Post - Top - Home - Printer Friendly - Translate

Subject: RE: banjo
From: GUEST,Butch
Date: 08 Apr 01 - 10:56 PM

Are there no stroke or minstrel style players in Mudcat land?


Post - Top - Home - Printer Friendly - Translate

Subject: RE: banjo
From: Cap't Bob
Date: 08 Apr 01 - 05:31 PM

wdyat12

On my Vega long neck 5 string I replaced the pegs with guitar tuners and they work just great. I noticed that Tommy Maken made the same switch probably for the same reason.

Oh and by the way during the winter I get most of my hot water from a loop of stainless steel placed right in the fire box of my furnace. On my old wood furnace I had a 35 ft. coil of copper tubing that laid on top and outside of the fire box. Both of these were/are connected to an old 80 gal hot water tank that is set on end right next to the furnace. The difference in density between hot and cold water kept the water circulating in the tank. The output of this tank is fed into the electric tank. With just my wife and I (rarely happens ~ seems we always have a grand kid living with us) we can turn off the electric tank. If you would like I could send you a picture of the setup.

Cap't Bob


Post - Top - Home - Printer Friendly - Translate

Subject: RE: banjo
From: wdyat12
Date: 08 Apr 01 - 04:55 PM

I have a lot of respect and envy for any banjo player who can keep the banjo in tune throughout one whole tune. I have a Vega tenor banjo that just wont stay in tune, so I never really learned to play it well. I would do OK in a Chinese orchestra. Is there anything I can do to keep those pegs from slipping, besides super-glueing them so they stay put? I tried bow rosin.

wdyat12


Post - Top - Home - Printer Friendly - Translate

Subject: RE: banjo
From: Rollo
Date: 08 Apr 01 - 04:34 PM

Our technician gets on my nerves with his rapidly-repeated joke about our percussion-instrument... I solemny vow, when I should break my banjo one day, it will be on his head... that is, if our guitar player will not wear it as a necklace before him.

Oh why, why, why all this hate against this poor little fruit of an innocent tambourine raptured by a luthieran bastard?


Post - Top - Home - Printer Friendly - Translate

Subject: RE: banjo
From: wdyat12
Date: 08 Apr 01 - 04:34 PM

Roll&Go-C,

You were Great last night at the Mocha Cafe and your rendition of Roseville Fair Parody really kept them laughing. Nice to meet you in person. You can really play that instument from Hell. I also liked your duet with Naemanson. Doesn't he have a great voice? Maggie and I had a real good time listening to all the talented amatures and professionals that played and sang last night at the Open Mike session. We were quite impressed.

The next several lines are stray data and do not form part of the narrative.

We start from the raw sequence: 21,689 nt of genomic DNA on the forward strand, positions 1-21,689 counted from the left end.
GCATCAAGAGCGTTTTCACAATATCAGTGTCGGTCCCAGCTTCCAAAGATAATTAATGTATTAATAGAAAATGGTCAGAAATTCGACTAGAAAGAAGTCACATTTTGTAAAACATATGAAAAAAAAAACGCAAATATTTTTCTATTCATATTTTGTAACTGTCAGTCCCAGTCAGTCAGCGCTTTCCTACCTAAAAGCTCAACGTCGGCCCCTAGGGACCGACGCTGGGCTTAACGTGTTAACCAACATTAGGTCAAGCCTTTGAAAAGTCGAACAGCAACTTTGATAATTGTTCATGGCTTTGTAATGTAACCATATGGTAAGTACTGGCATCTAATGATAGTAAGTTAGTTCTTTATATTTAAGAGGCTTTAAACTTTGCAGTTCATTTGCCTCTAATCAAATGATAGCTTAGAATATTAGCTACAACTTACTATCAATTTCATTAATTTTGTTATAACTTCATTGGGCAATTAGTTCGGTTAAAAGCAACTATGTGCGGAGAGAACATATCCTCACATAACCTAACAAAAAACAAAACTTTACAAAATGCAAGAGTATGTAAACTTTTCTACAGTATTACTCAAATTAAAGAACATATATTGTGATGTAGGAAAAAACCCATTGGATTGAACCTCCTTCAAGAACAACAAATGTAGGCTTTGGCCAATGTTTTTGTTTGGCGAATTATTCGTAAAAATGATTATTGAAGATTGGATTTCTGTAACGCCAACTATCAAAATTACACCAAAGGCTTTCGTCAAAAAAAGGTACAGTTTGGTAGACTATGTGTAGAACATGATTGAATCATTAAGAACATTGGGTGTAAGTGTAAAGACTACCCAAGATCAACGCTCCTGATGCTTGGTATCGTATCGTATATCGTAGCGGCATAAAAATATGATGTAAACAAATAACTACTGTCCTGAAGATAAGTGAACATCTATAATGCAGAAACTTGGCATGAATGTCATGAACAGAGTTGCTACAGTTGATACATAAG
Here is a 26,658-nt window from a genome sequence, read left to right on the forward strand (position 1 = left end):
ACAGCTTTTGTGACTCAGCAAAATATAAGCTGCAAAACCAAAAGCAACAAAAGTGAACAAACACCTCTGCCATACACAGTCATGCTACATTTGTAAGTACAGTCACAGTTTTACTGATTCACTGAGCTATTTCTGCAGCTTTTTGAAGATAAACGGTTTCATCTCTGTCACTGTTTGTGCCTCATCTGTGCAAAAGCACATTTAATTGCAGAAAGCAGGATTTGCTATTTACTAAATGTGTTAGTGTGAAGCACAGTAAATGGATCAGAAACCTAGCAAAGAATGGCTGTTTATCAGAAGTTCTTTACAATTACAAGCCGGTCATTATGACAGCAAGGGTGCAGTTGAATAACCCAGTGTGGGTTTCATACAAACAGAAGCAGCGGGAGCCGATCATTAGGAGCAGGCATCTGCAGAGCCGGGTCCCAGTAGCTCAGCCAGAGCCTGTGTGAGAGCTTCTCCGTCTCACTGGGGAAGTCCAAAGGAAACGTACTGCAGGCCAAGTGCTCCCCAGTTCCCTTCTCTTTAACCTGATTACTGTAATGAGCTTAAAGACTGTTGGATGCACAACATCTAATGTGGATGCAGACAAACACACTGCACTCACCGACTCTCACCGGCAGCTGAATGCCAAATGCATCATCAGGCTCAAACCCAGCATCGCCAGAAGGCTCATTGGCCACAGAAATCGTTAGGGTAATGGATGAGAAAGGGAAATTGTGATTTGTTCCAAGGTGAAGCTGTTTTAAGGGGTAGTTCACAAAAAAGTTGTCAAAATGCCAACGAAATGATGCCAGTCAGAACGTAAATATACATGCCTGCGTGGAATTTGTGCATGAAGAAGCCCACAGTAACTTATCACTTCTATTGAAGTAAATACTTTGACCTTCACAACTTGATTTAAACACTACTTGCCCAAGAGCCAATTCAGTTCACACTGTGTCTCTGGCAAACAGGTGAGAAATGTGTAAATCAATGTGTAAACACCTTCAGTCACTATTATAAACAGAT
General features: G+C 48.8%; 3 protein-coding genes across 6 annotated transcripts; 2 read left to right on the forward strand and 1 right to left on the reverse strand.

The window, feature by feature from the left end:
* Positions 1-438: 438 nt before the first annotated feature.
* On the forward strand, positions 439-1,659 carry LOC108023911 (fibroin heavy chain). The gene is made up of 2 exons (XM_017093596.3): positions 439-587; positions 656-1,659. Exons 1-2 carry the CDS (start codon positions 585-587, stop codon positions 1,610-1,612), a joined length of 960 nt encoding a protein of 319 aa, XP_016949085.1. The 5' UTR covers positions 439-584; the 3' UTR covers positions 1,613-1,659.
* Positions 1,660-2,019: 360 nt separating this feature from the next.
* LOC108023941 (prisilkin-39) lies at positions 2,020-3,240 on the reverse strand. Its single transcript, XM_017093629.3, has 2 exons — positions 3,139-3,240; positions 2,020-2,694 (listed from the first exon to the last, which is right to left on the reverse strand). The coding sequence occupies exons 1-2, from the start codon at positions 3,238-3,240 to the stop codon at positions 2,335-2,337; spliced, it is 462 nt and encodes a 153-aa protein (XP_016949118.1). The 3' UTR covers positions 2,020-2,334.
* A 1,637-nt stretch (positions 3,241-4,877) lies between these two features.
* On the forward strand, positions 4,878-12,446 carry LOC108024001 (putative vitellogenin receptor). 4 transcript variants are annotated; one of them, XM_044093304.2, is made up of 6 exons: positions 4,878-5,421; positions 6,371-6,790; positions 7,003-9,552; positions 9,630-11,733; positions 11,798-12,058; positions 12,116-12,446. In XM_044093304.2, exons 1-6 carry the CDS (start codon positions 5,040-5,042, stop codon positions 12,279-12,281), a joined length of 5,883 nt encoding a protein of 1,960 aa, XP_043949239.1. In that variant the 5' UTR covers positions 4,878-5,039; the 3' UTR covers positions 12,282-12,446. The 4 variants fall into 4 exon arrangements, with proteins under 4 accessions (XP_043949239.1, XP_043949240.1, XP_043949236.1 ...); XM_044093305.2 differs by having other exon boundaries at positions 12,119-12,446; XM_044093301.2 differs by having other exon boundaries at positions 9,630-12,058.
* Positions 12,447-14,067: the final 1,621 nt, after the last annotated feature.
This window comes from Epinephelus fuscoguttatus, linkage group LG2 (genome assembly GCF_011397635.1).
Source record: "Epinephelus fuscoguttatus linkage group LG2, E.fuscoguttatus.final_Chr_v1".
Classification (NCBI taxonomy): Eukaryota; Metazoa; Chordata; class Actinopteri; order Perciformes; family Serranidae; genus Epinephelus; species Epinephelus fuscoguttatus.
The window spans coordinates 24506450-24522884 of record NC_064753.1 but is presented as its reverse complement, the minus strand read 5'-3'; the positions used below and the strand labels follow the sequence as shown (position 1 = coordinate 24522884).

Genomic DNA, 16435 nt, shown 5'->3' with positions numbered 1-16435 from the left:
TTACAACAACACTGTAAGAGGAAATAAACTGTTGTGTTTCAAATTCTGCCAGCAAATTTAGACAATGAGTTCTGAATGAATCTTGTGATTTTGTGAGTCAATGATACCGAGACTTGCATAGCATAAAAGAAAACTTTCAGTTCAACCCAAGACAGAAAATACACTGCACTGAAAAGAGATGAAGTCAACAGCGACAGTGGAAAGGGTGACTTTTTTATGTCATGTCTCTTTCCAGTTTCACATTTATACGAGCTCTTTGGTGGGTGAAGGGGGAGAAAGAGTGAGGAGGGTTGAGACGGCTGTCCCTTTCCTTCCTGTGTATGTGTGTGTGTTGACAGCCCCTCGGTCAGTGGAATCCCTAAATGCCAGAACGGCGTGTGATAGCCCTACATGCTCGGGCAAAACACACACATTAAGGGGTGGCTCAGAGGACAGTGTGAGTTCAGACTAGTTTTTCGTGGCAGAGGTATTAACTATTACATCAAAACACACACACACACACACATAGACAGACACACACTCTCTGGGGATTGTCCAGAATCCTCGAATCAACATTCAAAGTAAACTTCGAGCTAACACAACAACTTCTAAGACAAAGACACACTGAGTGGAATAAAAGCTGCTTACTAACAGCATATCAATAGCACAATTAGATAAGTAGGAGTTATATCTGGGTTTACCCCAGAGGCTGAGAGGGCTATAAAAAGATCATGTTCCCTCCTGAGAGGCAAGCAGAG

wdyat12


Post - Top - Home - Printer Friendly - Translate

Subject: RE: banjo
From: JedMarum
Date: 08 Apr 01 - 02:25 PM

I have been learning banjo, at my band's expense now for over a year. I love it. Even though I am a much beter guitar player then I am a banjo player, I just can't get enough banjo playing! Who wouldda think it? I am amazed at the differences between the instruments, and not just the obvious mechanics. And I amazed at the versatilty of the banjo. I use a long neck, open back Vega (a new one, from Deering) and it is a beautiful instrument. I use a bastardized three/four finger Scrugs style - but do a lot of brushing and half frailing stuff, too. We play primarily Celtic music, but have a distinct Blue Grass flavor. I have refrained (so far) from learning the claw hammer and/or frailing styles. I intend to move that way, but really want to develop my three and four fingered picking and left hand work before I work on some new stuff. Truth is; I LOVE IT! It's easy for me to sit down and practice thinking I'll work on some banjo parts for an hour or so - but it's always hard for me NOT to spend two or more. The damn thing's just hard to put down!

I may never be as good on banjo as I am on guitar - but who cares? I'm just having a great time!


Post - Top - Home - Printer Friendly - Translate

Subject: RE: banjo
From: GUEST,Roll&Go-C
Date: 08 Apr 01 - 01:42 PM

Just had the pleasure of sharing the Roseville Fair Parody with some soulful people at the Mocha Folk Cafe last night. You know, the parody where you do two verses in normal fashion and then she catches her true love holding hands with some flooziama, and the chorus runs:

And his head went right through the middle of the banjo,
She left them both well beyond repair,